Four can be a flock. Right? What about four pictures of three sheep. That's twelve. Definitely a flock in my book.
A flock of four sheep prints loll lazily in the dappled shade.
How did they get to be here?
From whence did they cometh?
I am giddy right now because it has been raining for a couple of hours!
It all started with my adoration of all things sheep. Please do not tell anyone about my obsession with sheep. They are scattered about the house in small groups so no one will notice there is actually a collection brewing. Why this caution? Let's just say I once had over two hundred various Noah's Arks! Enough said.
I searched one day on The Graphics Fairy for sheep images for a tag I was making, and Karen had several very interesting ones, but the one above really struck my fancy. I loved the way the engraving was arranged with the three sheep looking in all directions. Probably being aware of predators lurking about. So I snagged this image and took it over to my favorite play toy at the moment - Pic Monkey. I hope there will be support groups formed soon to get this monkey off my back!
This is the completed image after playing, er, working diligently.
I cropped, framed and colored until I got the result I wanted.
Three sheep up close and personal - suitably distressed, of course!
I added "LE MOUTON" as an overlay. (French for the sheep)
Then I went to Hobby Lobby to purchase transfer paper and Osnaburg cloth (100% unbleached cotton).
I printed out two to a page the images on the transfer paper on my HP PhotoSmart. Remember two things: reverse your image if it has writing and load your paper correctly.
I was planning to mount these to 8 X 10 canvases so I tore the cloth slightly smaller. Tore, not cut!
The transfer to cloth is easily done - just make sure the iron is at the right temperature.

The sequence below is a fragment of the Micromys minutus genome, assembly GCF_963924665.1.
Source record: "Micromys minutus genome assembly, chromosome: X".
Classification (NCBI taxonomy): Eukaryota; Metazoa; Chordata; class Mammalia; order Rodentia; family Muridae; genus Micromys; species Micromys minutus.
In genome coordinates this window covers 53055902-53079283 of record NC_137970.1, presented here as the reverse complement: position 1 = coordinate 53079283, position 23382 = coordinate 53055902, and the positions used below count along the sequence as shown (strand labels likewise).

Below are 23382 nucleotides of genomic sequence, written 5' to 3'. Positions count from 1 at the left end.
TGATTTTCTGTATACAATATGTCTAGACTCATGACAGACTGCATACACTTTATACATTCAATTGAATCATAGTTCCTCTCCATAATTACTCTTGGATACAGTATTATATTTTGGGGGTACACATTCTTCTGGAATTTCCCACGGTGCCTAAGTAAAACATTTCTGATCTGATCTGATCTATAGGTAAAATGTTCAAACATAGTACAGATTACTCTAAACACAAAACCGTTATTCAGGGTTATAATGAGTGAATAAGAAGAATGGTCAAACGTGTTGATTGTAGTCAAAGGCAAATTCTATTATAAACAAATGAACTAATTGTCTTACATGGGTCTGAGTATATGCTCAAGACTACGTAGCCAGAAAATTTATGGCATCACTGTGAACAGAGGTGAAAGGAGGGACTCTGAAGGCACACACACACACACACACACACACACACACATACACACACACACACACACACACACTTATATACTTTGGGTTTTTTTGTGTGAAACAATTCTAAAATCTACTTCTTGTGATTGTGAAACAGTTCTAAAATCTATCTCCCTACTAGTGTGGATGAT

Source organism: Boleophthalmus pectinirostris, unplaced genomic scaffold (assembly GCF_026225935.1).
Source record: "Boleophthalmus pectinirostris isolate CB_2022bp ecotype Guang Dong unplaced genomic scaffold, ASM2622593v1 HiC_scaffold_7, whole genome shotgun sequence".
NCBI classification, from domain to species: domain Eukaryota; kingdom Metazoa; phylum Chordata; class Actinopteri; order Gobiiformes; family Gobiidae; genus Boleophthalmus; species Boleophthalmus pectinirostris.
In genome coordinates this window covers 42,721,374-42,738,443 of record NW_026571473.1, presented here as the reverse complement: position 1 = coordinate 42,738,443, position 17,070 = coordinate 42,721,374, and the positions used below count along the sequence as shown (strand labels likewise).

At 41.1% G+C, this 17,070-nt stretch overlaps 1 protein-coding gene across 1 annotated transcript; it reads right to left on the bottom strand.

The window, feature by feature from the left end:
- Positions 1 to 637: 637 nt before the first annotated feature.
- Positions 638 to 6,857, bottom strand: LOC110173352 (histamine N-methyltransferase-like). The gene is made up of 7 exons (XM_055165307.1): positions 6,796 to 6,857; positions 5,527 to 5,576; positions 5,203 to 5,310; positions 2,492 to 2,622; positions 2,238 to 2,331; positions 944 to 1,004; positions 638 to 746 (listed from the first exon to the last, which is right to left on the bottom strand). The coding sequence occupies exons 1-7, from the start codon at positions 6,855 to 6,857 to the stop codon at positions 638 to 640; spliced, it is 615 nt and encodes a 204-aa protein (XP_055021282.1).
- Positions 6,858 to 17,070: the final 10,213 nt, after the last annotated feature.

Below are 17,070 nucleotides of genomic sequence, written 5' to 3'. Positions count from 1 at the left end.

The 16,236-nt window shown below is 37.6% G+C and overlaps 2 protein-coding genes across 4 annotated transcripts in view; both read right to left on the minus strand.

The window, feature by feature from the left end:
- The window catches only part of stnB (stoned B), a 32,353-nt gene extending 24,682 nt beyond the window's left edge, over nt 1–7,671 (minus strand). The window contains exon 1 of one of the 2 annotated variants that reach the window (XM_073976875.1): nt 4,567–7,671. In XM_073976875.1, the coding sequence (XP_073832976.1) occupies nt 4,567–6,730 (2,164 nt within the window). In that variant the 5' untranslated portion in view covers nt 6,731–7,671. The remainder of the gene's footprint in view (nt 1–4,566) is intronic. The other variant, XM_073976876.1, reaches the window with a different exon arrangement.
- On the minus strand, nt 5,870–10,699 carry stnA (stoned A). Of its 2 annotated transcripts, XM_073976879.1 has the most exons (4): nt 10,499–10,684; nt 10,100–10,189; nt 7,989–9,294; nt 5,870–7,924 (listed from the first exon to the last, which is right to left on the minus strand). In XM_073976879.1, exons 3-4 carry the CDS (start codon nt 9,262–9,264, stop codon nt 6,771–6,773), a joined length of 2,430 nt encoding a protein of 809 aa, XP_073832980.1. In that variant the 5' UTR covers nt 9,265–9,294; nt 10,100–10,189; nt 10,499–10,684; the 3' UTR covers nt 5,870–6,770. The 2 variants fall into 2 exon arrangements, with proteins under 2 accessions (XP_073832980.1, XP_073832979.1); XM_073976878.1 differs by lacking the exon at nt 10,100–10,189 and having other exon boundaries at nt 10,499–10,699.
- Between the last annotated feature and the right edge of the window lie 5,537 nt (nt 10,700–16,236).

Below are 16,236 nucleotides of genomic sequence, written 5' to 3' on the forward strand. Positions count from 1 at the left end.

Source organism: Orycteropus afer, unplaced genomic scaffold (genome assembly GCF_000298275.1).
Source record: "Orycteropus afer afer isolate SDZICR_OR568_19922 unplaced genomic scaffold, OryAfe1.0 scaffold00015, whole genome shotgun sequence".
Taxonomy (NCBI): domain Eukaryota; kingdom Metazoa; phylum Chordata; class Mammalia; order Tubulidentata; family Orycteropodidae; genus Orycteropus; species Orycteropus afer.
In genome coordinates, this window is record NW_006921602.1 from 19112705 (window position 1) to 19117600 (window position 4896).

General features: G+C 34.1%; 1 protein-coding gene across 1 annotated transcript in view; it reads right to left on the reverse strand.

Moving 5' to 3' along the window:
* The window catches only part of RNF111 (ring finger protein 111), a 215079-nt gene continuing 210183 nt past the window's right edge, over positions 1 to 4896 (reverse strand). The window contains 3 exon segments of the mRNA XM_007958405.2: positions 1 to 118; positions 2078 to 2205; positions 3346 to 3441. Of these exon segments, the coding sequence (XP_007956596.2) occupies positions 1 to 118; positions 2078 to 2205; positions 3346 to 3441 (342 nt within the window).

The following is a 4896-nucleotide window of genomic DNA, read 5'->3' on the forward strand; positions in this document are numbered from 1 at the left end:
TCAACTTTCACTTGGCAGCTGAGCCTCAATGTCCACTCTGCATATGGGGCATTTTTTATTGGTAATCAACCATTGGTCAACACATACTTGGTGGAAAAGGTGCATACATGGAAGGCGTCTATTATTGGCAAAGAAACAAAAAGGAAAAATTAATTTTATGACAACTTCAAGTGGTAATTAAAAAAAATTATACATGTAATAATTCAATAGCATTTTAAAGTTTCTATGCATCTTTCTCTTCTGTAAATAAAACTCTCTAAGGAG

Here is a completed one. Notice the frayed edges. This is the reason I bought the Osnaburg cloth. You can pick out the threads to evenly fray the sides.
I painted the stretched canvases burnt sienna with a water wash to distress them. I let these dry overnight before Mod Podging the cloth squares on them. I used a big gloppy amount of matte Mod Podge, but if you try this with heavier cloth, I would suggest a heavier medium.
I applied three coats of Mod Podge over the top - lightly sanding between coats. These cured for several hours between coats.
Ah, Hah! A finished one!
Ah, Hah! A finished flock of sheep!
You know me - I had to add more distressing. So I pulled out my Howard's Citrus Shield dark wax.
Those of you who do this regularly know your stomach clinches in anxiety as you cover your work with a dark color totally obscuring what you had finished.
Be not afraid - it will polish off. If it doesn't, add clear wax to pull off the dark. I went heavy around the sides and light over the image.
Can you see the difference? The back one has been waxed and the front one has not. It just adds a little something-something to the print. I was tempted to add a dangling tag, but restrained myself though I probably will on a future project.
The finished product. Those curly things are part of the easel - not a randy ram after the sheep! I love the texture - very coarse - and the colors and the distressing.
As I was setting everything up outside to take the photographs of the finished prints, Molly jumped up to put her seal of approval on them. Or she just loves the smell of those coffee bean bags! I know it is blurry, but she moved right when I took the photo and then stalked off.
Hope your week starts with a beautiful bang and you have enjoyed your weekend. There is still a little bit of rain falling. I might just strip down and go dance in it! That will surprise the neighbors.